Campus cops patrol the college community


Julianne Lesch

Officer Bill Scioss of UVM police services patrols the campus looking for suspicious activity. UVM police officers respond to emergency calls on campus, but also perform daily safety walkthroughs of buildings and support on-campus events.

Julianne Lesch, Staff Writer

A Saturday shift for UVM police services can range from dealing with rowdy college students, busting a driver for a DUI, or doing crowd control at an athletic event.

Between three different shifts and officers, a day at UVM police services consists of interacting with students, dropping in at various on-campus activities such as farmer markets and women’s basketball games and occasionally dealing with the hostilities that comes with working in law enforcement.

All police services officers attend the Vermont Police Academy in Pittsford, Vermont, said Jason Harris, a UVM police services officer.

A standard shift starts with roll call, where officers are given a briefing about assignments and things to look out for, and a cruiser check, Harris said.

Cruiser checks allow for officers to ensure that their cruisers are properly equipped with things such as radar speed guns and breathalyzers, he said.  

Saturday day shifts are typically slower, Officer Bill Sioss said.  

Sioss spends his shifts checking in on various campus activities, walking through buildings, and

Sioss has been with UVM police services for thirteen years, after previously working for the military.

For many officers, Saturday nights consists of patrols throughout the campus, neighborhoods and parking lots that accompany UVM facilities, Harris said.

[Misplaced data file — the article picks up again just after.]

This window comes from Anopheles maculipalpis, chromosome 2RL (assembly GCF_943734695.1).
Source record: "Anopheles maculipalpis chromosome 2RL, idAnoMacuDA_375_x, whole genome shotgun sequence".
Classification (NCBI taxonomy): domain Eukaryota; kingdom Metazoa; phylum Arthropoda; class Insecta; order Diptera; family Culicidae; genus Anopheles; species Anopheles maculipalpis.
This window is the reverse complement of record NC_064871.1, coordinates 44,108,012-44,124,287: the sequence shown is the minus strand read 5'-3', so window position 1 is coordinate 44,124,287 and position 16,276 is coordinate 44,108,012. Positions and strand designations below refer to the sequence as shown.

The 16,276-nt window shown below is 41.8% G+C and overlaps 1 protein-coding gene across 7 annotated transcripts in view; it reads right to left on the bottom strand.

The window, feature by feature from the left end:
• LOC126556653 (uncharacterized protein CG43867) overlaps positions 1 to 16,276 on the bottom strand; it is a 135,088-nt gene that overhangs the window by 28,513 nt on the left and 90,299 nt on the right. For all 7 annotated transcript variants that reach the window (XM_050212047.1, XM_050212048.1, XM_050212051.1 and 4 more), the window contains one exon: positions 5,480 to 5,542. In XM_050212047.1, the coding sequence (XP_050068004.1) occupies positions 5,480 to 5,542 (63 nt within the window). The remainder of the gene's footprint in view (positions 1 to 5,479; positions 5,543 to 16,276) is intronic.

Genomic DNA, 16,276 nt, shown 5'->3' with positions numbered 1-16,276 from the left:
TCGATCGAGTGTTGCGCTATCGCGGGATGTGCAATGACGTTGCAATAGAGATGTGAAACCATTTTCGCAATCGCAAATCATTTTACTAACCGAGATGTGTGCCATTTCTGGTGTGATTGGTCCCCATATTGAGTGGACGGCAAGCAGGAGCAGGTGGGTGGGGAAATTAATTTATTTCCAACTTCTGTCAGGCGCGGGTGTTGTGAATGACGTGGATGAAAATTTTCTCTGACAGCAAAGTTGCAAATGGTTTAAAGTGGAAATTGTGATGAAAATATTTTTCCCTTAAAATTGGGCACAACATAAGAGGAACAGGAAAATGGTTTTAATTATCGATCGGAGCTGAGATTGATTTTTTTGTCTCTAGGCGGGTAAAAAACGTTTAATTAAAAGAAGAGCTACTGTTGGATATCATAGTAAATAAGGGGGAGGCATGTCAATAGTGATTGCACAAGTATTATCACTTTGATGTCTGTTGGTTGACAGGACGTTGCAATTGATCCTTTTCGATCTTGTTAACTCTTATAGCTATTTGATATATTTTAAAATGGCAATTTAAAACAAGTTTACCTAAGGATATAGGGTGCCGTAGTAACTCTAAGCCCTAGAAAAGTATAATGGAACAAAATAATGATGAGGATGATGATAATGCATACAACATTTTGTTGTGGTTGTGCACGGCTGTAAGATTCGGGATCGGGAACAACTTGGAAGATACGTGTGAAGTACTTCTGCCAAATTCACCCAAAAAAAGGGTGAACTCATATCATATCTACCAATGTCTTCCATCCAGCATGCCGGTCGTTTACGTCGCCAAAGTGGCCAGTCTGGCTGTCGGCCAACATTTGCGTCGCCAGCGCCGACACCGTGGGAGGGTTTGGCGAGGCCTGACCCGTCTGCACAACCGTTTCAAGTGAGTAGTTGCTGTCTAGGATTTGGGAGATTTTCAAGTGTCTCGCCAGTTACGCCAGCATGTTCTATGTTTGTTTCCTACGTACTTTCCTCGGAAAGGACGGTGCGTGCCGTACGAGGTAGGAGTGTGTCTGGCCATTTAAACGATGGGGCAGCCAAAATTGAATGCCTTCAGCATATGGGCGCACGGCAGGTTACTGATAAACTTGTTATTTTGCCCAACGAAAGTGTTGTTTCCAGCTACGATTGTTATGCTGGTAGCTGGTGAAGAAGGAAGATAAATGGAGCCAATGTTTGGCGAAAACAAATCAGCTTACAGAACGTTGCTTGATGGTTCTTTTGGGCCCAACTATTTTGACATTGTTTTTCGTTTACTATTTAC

While on patrol, officers look out for potential break-ins to buildings, driving violations and students incapacitated from drinking.  

Officers will either bring students who have drank too much to detox at locations such as Act One or the hospital. Officers will also offer courtesy rides for a variety of reasons, one of them being a student who is walking home alone on a cold night, he said.

“Especially with the recent unfortunate circumstances, we try to make sure people are making it home safe,”’ Harris said.  

After the recent death of undergrad Connor Gage, Harris encourages students to use UVM police service as a resource.  

“I don’t think you’re ever wrong to call the police. That’s why we are here,” Harris said.  

Patrol routes for UVM police services extend far past UVM’s campus, with routes going downtown and even to surrounding towns such as Essex, Colchester and South Burlington where there are student hotspots, such as student neighborhoods, bars and frat houses,  and other UVM buildings and facilities, he said.

All police services officers attend the Vermont Police Academy in Pittsford, Vermont, said Jason Harris, a UVM police services officer.    

Harris has been with UVM police services since August, after two years of working in nearby Lamoille County.

UVM police services also assist the Burlington, South Burlington and Winooski police departments with things like calls for backup and assisting with closing the bars downtown., Harris said.